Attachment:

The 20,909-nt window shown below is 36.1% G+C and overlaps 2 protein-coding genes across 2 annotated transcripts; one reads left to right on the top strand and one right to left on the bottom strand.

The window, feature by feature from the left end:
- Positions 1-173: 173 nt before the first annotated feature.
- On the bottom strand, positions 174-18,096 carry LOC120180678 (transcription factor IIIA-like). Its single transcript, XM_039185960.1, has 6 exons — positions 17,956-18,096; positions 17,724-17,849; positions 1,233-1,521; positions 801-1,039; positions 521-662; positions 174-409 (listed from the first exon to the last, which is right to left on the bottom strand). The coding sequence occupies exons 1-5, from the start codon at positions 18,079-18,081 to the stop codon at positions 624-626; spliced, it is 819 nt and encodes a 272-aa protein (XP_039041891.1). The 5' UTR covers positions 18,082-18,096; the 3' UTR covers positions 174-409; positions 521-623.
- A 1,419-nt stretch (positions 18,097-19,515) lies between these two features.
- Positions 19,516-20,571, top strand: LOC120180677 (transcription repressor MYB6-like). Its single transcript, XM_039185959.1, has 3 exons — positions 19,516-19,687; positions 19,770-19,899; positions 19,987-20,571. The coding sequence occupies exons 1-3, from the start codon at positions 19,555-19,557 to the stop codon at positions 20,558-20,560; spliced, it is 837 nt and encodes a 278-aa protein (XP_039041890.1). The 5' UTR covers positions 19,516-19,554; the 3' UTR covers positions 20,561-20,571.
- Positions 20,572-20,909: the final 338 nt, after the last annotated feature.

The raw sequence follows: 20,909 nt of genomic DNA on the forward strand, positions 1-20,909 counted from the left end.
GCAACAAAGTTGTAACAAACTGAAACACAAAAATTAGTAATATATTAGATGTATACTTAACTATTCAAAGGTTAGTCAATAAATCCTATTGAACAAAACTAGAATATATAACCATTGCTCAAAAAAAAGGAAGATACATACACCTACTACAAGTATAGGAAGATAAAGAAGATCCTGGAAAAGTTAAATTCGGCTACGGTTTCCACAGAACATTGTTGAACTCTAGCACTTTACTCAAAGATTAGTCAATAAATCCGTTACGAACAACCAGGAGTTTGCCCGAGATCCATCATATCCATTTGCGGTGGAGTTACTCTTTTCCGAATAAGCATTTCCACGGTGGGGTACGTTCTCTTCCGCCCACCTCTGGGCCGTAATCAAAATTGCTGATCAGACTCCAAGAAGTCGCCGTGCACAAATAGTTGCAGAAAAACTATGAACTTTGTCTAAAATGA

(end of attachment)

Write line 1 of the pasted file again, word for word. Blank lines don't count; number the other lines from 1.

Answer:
The 20,909-nt window shown below is 36.1% G+C and overlaps 2 protein-coding genes across 2 annotated transcripts; one reads left to right on the top strand and one right to left on the bottom strand.